Kentucky Board of Education Virtual Meeting: February 3, 2021

  • Since introducing the recommended changes to state’s accountability system, leadership from the department has met with various advisory groups to gather feedback.
  • During Education Commissioner Jason E. Glass’ report to the board, he announced an upcoming virtual listening tour that will begin April 6 and continue through May 6.

By Jacob Perkins

The Kentucky Board of Education (KBE) voted to approve changes to the state’s accountability system recommended by the Kentucky Department of Education (KDE) during its Feb. 3 regular meeting

Staff from KDE’s Office of Assessment and Accountability (OAA) proposed changes to the system to align with Senate Bill (SB) 158 (2020), which amends KRS 158.6455 to create an accountability system that includes an annual differentiation of all public schools in the state using multiple measures that describe each district’s overall performance, along with the performances of individual schools and student demographic groups.

SB 158 requires districts to be evaluated on “status” and “change” for state indicators, which include student assessment results, progress toward achieving English proficiency by English learners, quality of school climate and safety, high school graduation rates and postsecondary readiness.

For each indicator, there are five status levels ranging from very high to very low and five change levels, ranging from increased significantly to decreased significantly.

OAA has developed a 5 x 5 color-coded table that combines both status and change. The colors represented on the table are – ranking from low to high – red, orange, yellow, green and blue.

Based on discussions during the KBE’s Nov. 6 special meeting, OAA recommended also using colors to designate an overall performance rating for elementary, middle and high schools. This color system would replace the current star-rating system that was used to communicate school performance.

In the new system, red would represent the lowest rating and blue would represent the highest. Color ratings would have five performance levels including, from highest to lowest, blue, green, yellow, orange and red.

Since introducing all the recommended changes to the board in November, leadership from the department has met with various advisory groups to gather feedback. The majority of the comments received have been on the proposed weights used to combine performances on the multiple indicator measures and the minimum number of students needed for inclusion of school indicators and to form a student demographic group, said Rhonda Sims, associate commissioner in OAA.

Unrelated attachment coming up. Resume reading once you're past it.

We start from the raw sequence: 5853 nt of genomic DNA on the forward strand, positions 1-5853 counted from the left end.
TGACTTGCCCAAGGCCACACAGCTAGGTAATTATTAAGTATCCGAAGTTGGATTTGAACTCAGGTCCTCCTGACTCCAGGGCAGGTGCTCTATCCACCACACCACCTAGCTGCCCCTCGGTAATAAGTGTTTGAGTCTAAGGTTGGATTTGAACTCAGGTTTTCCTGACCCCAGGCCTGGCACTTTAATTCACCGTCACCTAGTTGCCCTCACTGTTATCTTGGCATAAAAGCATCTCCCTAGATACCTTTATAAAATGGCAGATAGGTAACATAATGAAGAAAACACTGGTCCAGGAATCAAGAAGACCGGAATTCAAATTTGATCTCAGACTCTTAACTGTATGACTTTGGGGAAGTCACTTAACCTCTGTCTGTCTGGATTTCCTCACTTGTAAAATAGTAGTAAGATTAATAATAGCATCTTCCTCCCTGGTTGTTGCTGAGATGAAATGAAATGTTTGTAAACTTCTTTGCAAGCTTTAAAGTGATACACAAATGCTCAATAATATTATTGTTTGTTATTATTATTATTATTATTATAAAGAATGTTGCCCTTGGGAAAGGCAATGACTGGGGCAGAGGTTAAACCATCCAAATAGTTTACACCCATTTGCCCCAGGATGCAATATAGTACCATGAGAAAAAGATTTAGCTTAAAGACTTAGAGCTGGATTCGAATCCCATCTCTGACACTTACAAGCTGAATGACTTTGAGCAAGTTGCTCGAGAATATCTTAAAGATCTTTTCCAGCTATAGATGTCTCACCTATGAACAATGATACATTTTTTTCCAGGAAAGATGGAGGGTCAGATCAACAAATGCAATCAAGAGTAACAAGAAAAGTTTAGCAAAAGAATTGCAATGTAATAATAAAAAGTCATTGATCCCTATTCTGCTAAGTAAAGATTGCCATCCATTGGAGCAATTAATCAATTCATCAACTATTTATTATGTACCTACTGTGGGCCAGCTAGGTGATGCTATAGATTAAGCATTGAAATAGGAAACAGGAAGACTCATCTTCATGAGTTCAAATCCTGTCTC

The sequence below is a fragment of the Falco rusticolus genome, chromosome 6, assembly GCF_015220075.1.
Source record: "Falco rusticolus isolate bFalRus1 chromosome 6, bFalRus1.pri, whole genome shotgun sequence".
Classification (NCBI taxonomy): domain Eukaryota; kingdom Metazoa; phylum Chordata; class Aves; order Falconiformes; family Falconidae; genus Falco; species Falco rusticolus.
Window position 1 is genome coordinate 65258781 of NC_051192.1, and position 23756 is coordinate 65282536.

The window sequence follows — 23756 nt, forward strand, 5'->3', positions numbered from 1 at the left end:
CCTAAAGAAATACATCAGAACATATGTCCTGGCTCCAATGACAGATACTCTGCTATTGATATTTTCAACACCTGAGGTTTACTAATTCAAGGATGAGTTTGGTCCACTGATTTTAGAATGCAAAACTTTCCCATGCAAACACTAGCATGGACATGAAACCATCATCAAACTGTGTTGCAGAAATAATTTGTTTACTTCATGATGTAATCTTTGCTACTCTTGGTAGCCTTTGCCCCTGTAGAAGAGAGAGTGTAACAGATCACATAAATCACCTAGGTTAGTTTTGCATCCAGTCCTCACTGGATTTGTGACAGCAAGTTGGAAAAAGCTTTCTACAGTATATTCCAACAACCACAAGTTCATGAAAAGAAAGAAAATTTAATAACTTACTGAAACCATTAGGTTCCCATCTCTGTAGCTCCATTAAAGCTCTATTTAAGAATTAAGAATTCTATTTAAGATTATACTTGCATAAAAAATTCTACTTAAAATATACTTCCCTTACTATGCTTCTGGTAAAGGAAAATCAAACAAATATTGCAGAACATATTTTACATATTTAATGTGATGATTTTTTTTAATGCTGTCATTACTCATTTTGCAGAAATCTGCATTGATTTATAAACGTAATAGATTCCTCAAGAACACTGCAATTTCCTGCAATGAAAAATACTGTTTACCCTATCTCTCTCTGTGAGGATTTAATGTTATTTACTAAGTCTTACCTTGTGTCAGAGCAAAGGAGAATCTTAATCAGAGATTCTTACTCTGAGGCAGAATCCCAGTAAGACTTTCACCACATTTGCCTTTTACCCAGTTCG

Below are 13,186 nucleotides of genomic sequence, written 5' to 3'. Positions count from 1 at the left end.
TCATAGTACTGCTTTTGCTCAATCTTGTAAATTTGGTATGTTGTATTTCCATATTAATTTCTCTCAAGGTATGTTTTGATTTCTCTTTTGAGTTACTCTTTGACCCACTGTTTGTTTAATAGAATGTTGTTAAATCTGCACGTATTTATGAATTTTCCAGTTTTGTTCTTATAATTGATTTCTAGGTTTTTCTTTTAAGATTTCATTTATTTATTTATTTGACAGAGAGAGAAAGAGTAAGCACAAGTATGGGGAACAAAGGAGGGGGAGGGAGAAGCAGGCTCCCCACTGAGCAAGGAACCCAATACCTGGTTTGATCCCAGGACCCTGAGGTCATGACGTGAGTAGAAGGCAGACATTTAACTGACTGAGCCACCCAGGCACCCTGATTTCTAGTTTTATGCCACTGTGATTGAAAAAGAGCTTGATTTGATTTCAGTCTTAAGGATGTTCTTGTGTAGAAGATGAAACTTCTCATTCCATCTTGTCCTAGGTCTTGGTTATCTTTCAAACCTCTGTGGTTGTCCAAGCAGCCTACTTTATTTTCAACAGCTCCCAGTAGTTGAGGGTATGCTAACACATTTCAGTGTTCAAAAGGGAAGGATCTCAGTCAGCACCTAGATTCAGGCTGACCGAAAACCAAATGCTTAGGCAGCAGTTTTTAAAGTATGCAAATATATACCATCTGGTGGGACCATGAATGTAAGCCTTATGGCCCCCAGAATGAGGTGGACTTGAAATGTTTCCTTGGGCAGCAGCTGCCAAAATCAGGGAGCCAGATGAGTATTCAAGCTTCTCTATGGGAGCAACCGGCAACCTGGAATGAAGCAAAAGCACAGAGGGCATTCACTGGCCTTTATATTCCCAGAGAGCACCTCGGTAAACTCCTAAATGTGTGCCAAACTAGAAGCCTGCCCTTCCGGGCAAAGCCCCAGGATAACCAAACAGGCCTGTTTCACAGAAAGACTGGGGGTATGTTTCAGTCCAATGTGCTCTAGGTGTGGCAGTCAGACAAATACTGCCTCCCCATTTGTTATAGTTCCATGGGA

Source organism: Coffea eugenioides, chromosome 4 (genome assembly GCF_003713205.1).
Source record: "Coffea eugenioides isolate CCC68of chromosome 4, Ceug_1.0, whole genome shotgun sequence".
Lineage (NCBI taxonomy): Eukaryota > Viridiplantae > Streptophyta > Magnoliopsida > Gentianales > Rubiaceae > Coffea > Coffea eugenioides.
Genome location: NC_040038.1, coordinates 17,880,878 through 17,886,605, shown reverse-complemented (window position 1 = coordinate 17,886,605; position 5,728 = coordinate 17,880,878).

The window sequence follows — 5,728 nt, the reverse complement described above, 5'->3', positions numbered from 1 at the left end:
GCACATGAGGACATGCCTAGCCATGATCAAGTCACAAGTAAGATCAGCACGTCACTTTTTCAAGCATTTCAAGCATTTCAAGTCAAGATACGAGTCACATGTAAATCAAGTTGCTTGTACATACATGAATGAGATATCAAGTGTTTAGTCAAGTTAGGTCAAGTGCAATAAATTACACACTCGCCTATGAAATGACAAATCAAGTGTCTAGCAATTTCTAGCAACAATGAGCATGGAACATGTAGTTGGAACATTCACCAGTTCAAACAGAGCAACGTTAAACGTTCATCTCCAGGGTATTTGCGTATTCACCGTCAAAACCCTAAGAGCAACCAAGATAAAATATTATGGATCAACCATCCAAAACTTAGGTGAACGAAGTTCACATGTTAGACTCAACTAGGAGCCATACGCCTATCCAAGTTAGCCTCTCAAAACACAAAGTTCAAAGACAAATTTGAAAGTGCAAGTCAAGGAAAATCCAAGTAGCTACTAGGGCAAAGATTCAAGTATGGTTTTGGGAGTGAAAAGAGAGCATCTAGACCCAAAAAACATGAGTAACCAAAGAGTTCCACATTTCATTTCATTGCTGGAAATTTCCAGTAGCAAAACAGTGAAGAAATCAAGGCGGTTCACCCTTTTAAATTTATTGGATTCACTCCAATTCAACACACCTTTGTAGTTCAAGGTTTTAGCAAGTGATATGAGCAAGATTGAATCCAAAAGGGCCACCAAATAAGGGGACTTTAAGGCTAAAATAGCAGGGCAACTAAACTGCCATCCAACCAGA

While most of the groups agreed with OAA’s recommended weights, members of the School Curriculum, Assessment and Accountability Council (SCAAC) approved a motion to the KBE to consider raising the weight of state assessment results in science, social studies and writing to 30%, while dropping the weight of postsecondary readiness down to 10% at the high school level.

Currently, the recommended high school weights give 45% to state assessment results in reading and mathematics; 20% to state assessment results in science, social studies and writing; 5% to English learner progress; 4% to quality of school climate and safety; 20% to postsecondary readiness; and 6% to graduation rate.

SCAAC members believed by only placing 20% of the weight on state assessment results in science, social studies and writing, these subjects appear devalued, and if more focus was placed on the five core content areas, then students are more likely to be ready for postsecondary education.

Most recently, OAA staff met with the Local Superintendents Advisory Council (LSAC), where council members voiced their approval for the KDE-recommended weights.

LSAC members said if focus is shifted away from postsecondary readiness, schools may see a loss in programs that prepare students for life after graduation and did not want to reduce any opportunities for their students.

As for OAA’s recommendation to set the minimum number of students needed to form a student subgroup for accountability to 30, while still using 10 students per grade for public reporting, LSAC members suggested the department discuss with the U.S. Department of Education (USED) whether schools may use a percentage of their population to calculate their minimum number.

LSAC raised concerns that schools with lower student populations could struggle with a set minimum number of 30, but ultimately voted to approve the recommended changes to the KBE, with the caveat that KDE staff explore flexibilities around the minimum number needed to form a student group with USED.